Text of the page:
I asked if I could listen to music, but they said no, because I would be getting constant instructions to breathe in a specific rhythm or speed, and also to hold my breath. It turns out that when I am trying not to stress out (possibly also because I have done a lot of meditation) I tend to breathe very slowly. So I was mostly being told to speed up. And also to hold my breath for up to 30 seconds, often multiple times and in quick succession. With weights on my chest and stomach. In a tube with a completely white ceiling about four inches from my face. For over an hour.
So there I am, trying to breathe fast (as instructed) but without hyperventilating, WITH WEIGHTS ON MY TORSO, right after holding my breath for 30 seconds at a time, three times in a row in quick succession.
I think, "I could really use some music to psyche myself up for this… Well, I'll play it in my mind."
Me (in head): I am not growing old in Salem's Lot!/Success is my only motherfucking option, failure's not!/You can do anything you set your mind to, man.
Radiology technician: "Hey, you just changed the rhythm of your breathing. Can you make it faster and more evenly paced, please?"
A few minutes later, while I was really hitting the wall for basically the same reason, I tried again:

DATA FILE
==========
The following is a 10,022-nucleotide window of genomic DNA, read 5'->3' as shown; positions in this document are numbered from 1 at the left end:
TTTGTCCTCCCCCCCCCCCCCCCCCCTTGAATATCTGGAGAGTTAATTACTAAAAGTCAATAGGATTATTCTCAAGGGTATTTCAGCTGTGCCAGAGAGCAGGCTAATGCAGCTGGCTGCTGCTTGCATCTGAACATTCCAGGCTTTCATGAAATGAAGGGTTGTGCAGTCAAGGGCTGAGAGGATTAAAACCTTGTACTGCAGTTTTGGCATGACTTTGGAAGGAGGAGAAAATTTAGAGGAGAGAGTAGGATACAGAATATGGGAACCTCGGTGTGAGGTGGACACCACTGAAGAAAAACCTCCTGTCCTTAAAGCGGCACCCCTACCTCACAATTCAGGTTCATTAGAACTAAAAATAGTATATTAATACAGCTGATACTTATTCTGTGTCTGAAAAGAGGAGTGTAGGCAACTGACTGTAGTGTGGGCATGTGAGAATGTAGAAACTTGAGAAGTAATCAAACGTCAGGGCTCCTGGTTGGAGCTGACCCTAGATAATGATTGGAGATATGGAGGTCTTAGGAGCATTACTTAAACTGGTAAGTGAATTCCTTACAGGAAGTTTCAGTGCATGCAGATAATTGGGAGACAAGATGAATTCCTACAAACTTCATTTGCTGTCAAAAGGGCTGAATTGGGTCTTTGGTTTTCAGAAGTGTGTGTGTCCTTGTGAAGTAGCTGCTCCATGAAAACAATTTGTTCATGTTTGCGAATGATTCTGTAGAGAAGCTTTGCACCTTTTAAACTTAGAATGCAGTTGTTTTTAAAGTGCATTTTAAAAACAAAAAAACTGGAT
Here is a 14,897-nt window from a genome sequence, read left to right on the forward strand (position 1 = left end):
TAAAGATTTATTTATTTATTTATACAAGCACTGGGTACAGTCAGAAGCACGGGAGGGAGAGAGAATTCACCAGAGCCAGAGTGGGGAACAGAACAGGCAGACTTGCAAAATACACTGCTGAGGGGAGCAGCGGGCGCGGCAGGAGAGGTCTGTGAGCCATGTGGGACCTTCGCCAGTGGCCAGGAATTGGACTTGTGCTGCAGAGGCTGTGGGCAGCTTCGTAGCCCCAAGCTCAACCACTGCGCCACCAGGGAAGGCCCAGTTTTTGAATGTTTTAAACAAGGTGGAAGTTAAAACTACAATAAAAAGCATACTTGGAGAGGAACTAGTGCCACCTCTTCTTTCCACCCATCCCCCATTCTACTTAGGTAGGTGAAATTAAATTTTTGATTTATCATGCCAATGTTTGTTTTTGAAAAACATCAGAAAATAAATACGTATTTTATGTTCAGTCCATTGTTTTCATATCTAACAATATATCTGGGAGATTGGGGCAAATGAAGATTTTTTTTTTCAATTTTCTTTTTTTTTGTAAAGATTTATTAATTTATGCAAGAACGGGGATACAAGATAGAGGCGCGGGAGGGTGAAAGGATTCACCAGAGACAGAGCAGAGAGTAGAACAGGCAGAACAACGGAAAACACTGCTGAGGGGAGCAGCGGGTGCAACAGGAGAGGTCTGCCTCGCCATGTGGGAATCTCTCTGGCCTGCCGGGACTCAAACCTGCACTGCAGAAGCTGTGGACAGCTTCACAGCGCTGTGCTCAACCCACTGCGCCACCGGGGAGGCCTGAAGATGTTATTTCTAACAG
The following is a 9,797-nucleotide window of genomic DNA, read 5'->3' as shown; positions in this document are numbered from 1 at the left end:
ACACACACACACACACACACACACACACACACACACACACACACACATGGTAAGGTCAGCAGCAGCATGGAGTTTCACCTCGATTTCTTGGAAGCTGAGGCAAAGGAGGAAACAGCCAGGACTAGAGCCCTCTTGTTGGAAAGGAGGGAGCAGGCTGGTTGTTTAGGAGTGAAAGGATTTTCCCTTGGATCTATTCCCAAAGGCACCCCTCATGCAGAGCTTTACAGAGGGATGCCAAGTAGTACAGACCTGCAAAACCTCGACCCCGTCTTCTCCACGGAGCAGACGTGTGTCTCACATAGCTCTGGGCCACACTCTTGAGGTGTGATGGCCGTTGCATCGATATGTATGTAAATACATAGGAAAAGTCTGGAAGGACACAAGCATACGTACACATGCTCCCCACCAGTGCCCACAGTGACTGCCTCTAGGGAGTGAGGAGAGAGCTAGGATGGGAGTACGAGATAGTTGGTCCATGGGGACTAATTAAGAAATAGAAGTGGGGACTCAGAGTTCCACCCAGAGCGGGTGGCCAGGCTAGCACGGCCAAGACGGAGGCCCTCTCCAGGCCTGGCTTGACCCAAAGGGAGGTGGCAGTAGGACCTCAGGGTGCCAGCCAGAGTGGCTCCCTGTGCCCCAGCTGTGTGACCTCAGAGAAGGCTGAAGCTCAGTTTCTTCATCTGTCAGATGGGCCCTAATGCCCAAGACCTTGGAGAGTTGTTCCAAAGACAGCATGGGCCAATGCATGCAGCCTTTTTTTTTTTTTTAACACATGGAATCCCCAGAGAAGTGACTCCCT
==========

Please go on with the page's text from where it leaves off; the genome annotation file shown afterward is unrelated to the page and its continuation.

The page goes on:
Me (in head): I am not throwing away my shot! I am not throwing away my shot!
Radiology technician: "Can you breathe faster, please?"
Me (in head): I’m takin this horse by the reins makin’/Redcoats redder with bloodstains!
Radiology technician: "Can you breathe slower
? This test has thirty minutes to go - I don't want you to wear yourself out."
Me (gives up on musical inspiration.)
Me (thinks): "This will be a great new way to torment DJ when I write his third book." (He's my character from "Werewolf Marines," who is actually a DJ, uses music in his head to psyche himself up, and also has ADHD, hyperactive variety.)
Meanwhile, there were intermittent but frequent and extremely loud banging and screeching noises. It sounded exactly like someone was hammering on the tube.